Image courtesy: Inhabitat.com

Image courtesy: Inhabitat.com

How it works:
Life sack uses thermal treatment based SODIS (Solar Water Disinfection) process to filter contaminated water. A layer of additional protection using UV-A radiation is also used as a second step.

4. ‘Pure’ Water bottle filter

Timothy Whitehead, a graduate from Loughborough University, while travelling in Zambia was moved by the problem faced by the locals in acquiring clean drinking water. He developed the Pure Water Bottle filter that uses a combination of four micron-sized water filters and a dynamo-powered ultraviolet light system to eliminate up to 99.9% impurities from contaminated water.

How it works:
The procedure is extremely simple. Dirty water is poured in the outer chamber, the inner chamber is then put in and a crankshaft is used to filter out purified water. The bottle includes an indicator to monitor the sterility of water.

See how Tim Whitehead uses the ‘Pure’ water bottle to purify soiled lake water and drink it:

5. Water Producing Billboards

The University of Engineering and Technology (UTEC) and ad agency Mayo DraftCFB have developed the world’s first water producing billboard in Lima. The billboard, takes advantage of 98% humidity to extract safe-to-drinking water from the atmosphere using reverse osmosis. Equipped with air, water and carbon filter, the system can generate up to 96 liters of water daily and can store up to 20 liters of water at a time.

Image from bigthink.com

Image courtesy: bigthink.com

How it works:
The billboard uses condensers and reverse osmosis to convert humidity into pure, drinkable water. A simple tap gives local residents access to the water.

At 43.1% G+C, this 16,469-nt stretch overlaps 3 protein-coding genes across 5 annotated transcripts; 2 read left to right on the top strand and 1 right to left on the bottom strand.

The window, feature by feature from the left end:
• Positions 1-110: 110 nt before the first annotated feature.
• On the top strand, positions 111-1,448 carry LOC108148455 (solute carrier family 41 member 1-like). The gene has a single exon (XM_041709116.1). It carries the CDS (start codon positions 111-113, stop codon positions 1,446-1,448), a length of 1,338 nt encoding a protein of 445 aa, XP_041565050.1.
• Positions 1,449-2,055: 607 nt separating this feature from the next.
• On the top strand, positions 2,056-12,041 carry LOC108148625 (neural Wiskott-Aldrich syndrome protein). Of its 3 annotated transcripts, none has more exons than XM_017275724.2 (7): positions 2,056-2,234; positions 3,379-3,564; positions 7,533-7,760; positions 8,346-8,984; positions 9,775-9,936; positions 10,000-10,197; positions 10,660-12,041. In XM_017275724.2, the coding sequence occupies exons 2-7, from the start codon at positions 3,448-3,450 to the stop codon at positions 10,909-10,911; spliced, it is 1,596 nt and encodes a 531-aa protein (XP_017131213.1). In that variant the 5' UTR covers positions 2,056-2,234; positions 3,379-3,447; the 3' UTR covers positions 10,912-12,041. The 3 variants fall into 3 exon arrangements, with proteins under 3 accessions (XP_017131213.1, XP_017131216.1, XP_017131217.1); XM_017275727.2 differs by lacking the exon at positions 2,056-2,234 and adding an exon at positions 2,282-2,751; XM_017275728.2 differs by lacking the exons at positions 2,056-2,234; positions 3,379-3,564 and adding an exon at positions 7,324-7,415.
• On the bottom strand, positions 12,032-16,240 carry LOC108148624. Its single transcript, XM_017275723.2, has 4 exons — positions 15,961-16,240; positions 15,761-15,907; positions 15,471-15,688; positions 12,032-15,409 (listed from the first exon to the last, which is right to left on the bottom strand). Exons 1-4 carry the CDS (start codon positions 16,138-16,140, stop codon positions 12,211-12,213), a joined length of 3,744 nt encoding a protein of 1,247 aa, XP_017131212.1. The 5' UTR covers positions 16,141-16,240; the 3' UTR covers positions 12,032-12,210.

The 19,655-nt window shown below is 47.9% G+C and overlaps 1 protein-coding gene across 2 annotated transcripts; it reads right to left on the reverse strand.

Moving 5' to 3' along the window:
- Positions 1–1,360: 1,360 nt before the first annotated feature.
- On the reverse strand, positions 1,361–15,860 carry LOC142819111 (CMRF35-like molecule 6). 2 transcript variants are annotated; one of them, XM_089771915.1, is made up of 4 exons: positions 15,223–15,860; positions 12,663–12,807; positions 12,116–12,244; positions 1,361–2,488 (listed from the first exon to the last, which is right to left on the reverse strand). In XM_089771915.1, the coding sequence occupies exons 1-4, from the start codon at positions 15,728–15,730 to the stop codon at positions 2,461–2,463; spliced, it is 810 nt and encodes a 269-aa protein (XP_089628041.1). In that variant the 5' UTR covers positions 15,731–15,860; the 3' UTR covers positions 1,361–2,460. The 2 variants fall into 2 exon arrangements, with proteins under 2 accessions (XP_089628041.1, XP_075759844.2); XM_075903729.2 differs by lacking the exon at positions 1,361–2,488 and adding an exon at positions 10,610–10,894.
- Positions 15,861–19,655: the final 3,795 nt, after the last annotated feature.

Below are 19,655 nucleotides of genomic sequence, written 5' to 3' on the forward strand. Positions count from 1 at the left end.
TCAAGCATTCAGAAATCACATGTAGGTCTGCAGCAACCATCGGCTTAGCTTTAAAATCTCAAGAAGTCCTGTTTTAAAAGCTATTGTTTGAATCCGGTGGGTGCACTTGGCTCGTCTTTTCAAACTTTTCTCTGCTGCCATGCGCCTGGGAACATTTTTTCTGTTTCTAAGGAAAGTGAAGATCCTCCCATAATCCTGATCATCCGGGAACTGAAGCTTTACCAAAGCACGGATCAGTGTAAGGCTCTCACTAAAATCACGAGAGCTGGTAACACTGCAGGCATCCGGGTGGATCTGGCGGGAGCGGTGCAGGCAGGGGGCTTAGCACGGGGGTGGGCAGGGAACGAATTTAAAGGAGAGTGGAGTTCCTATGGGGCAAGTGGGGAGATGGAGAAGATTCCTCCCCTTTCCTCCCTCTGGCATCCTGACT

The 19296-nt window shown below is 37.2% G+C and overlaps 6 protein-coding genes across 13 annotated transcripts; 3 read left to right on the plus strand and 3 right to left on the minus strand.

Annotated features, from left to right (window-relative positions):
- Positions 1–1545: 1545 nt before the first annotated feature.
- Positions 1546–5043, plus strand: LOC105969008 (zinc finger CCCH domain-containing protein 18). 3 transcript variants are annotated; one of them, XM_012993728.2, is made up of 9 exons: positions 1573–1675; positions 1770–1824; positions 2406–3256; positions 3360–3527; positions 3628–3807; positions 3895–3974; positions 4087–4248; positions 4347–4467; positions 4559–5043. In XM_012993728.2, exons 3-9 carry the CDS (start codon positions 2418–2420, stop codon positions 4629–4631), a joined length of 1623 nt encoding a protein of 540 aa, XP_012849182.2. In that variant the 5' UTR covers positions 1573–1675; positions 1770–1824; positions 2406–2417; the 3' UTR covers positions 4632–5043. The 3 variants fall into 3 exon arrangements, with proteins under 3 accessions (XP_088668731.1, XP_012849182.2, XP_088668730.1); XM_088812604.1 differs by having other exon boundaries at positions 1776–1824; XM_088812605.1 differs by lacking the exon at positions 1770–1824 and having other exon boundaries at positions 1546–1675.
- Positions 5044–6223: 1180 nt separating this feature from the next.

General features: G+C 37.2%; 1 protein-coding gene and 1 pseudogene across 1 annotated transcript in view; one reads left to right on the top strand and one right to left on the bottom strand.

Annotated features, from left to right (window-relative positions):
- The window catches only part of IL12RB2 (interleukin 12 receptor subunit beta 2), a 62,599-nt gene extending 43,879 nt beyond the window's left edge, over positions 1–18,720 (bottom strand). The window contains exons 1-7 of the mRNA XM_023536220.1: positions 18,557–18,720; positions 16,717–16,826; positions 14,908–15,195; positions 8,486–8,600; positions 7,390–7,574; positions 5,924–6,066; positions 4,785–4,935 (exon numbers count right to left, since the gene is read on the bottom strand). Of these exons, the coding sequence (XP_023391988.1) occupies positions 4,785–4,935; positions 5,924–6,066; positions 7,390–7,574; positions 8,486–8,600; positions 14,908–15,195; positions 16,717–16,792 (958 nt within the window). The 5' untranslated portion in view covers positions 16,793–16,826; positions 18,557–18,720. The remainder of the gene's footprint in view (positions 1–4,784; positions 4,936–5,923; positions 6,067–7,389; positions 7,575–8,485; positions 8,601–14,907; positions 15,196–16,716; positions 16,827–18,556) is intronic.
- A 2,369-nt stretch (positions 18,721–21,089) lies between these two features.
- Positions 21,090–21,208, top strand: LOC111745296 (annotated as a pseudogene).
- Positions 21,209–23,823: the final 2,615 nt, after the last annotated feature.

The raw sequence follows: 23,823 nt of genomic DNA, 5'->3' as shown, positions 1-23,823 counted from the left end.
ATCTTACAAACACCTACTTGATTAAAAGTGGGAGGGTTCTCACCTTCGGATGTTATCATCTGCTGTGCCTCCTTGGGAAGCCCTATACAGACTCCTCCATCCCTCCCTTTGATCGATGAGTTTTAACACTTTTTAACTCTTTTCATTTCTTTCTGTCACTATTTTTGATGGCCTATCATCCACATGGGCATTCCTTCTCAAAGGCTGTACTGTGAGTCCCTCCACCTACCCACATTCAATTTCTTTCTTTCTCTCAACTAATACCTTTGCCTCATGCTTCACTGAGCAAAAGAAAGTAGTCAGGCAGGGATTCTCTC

Take a look at a billboard quenching the thirst of local-ites and travelers:

6. Cycloclean

Cycloclean is a water purifier that functions using manpower. This bicycle mounted device has been developed for disaster zones and remote locations and utilizes kinetic energy from pedaling to purify water. The bike is capable of purifying five liters of water in one minute and is powerful enough to pump out water from a depth of five meters.



The bikes can also be used for their original purpose making it easy for them to reach remote locations and are still useful after the filters are used up in about 2 years. The manufacturers of this device are looking at adapting it for the developing world by setting-up manufacturing facilities in Bangladesh and bringing down the now prohibitive cost of $6600 per unit.

How it works:
After parking the bike near a water body, the rider lowers a hose into the water. He then climbs back on, keeping the rear wheel off the ground.  On pedalling, the pump gets powered forcing the water into the primary filter. The water moves on to an activated carbon filter and finally passes through a “microfiltration membrane filter” before being collected in the vessel of choice.